LR: Not for sale?

DH: It's for sale.

LR: Oh, okay.

DH: But if it doesn't sell, there will be a place for it in my house.

LR: Good.

DH: I just love that quilt.

LR: Let's talk a minute about your involvement in quilting. What is your first memory of a quilt?

DH: My first memory is not a pleasant one because I was made to make a quilt. I made it when I was nine years old, and it was during the summer months when I would have preferred to be outside, hanging out, but I had a mother who was a home economics teacher and I grew up in the time of segregation, and we couldn't go to swimming pools and stuff like that and she was not going to have us just running up and down the street just playing. We had to be doing constructive things and making a quilt was one of those constructive things that I balked at. And I promised her that I would never ever make another quilt as long as I lived. [laughs.] I think that I was proven wrong.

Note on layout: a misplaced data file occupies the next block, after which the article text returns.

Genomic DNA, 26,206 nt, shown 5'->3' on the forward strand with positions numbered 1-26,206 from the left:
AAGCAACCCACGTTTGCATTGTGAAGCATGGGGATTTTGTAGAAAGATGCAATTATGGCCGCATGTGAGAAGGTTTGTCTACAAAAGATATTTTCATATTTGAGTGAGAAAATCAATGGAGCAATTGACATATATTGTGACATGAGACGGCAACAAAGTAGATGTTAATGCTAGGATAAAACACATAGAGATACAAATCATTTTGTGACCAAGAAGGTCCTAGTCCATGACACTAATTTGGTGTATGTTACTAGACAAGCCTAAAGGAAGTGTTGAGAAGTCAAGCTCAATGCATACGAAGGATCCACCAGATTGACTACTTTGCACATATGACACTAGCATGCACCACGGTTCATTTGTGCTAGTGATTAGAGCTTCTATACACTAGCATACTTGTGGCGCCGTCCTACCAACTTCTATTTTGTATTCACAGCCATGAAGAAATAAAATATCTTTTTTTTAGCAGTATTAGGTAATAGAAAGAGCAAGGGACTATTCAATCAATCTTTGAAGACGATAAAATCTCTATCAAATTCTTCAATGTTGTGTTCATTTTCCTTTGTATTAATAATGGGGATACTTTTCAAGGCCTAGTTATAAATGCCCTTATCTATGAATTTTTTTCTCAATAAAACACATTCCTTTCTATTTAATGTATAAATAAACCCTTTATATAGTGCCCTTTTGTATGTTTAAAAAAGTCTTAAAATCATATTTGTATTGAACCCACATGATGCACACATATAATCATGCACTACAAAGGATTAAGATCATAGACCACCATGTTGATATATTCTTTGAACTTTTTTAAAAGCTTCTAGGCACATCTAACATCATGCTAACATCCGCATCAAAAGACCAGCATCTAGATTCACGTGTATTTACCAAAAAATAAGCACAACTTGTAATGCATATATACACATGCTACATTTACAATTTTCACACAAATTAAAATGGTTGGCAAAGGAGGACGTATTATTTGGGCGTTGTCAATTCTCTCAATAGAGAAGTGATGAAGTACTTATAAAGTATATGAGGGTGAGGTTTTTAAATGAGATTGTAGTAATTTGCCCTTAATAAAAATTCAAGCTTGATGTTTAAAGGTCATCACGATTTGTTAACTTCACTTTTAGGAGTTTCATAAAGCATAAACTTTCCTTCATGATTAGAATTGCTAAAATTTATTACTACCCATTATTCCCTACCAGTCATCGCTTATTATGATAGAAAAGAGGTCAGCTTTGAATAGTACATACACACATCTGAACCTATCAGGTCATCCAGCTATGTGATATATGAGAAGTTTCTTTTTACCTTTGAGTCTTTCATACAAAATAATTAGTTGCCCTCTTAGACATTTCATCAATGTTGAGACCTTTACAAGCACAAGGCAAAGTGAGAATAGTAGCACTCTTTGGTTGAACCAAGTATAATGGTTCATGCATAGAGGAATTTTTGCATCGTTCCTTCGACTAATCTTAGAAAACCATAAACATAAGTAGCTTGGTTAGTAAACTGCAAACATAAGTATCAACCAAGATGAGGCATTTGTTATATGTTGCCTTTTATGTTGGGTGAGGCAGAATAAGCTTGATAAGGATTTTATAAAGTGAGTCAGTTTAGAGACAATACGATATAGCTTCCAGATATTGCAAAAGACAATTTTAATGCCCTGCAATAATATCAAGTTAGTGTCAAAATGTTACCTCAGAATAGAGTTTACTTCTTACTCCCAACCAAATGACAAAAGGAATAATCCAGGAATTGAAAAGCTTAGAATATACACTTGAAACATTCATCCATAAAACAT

LR: Where was this?

DH: This was in Kansas City, Missouri.

LR: So you have quiltmakers in your family?

DH: My sisters had to do the same thing. But they didn't make these big proclamations as I did.

LR: And are they quiltmaking today?

DH: My oldest sister makes quilts as lap quilts for senior citizens in her hometown which is Fairview Heights, Illinois. But my younger sister, she doesn't touch it.

LR: So, you learned to quilt from your mother.

DH: Yes.

LR: And as you went on did you take lessons, or do you consider yourself then self-taught kind of? Or--

DH: Well, after I graduated from college and had worked professionally for a couple of years and I'd gotten married and we moved to McLean, VA, then I took a lesson from two or three people and that's how I really learned to quilt. I learned how by making the nine patch out of scraps [from my summer experience.].

LR: Yes. [laughs]

DH: And it was a full-size quilt, but really learning how to draft a pattern and so forth, I didn't do that until later in life.

LR: What do you find most pleasing about quiltmaking.

DH: Quilting. I love the process of hand quilting, although I don't do it now. But I love that hand motion. It's just so soothing to me.

LR: And what aspects do you not enjoy?